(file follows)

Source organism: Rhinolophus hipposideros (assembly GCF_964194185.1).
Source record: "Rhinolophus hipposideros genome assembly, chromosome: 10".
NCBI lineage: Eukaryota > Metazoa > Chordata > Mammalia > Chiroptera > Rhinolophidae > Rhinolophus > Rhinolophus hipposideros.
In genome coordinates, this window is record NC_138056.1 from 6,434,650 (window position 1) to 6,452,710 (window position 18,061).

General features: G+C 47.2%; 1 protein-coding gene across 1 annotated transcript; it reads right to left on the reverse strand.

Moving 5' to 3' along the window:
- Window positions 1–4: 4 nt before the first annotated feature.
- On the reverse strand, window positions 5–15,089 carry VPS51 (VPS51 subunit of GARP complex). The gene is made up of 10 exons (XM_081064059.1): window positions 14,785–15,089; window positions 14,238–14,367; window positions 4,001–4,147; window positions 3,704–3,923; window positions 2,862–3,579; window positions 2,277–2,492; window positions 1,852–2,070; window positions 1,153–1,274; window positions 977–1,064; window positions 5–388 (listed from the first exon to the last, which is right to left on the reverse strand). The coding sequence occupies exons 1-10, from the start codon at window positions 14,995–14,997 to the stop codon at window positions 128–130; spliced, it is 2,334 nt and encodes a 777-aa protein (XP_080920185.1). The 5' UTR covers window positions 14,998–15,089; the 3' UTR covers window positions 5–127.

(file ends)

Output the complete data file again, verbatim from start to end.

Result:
Source organism: Rhinolophus hipposideros (assembly GCF_964194185.1).
Source record: "Rhinolophus hipposideros genome assembly, chromosome: 10".
NCBI lineage: Eukaryota > Metazoa > Chordata > Mammalia > Chiroptera > Rhinolophidae > Rhinolophus > Rhinolophus hipposideros.
In genome coordinates, this window is record NC_138056.1 from 6,434,650 (window position 1) to 6,452,710 (window position 18,061).

General features: G+C 47.2%; 1 protein-coding gene across 1 annotated transcript; it reads right to left on the reverse strand.

Moving 5' to 3' along the window:
- Window positions 1–4: 4 nt before the first annotated feature.
- On the reverse strand, window positions 5–15,089 carry VPS51 (VPS51 subunit of GARP complex). The gene is made up of 10 exons (XM_081064059.1): window positions 14,785–15,089; window positions 14,238–14,367; window positions 4,001–4,147; window positions 3,704–3,923; window positions 2,862–3,579; window positions 2,277–2,492; window positions 1,852–2,070; window positions 1,153–1,274; window positions 977–1,064; window positions 5–388 (listed from the first exon to the last, which is right to left on the reverse strand). The coding sequence occupies exons 1-10, from the start codon at window positions 14,995–14,997 to the stop codon at window positions 128–130; spliced, it is 2,334 nt and encodes a 777-aa protein (XP_080920185.1). The 5' UTR covers window positions 14,998–15,089; the 3' UTR covers window positions 5–127.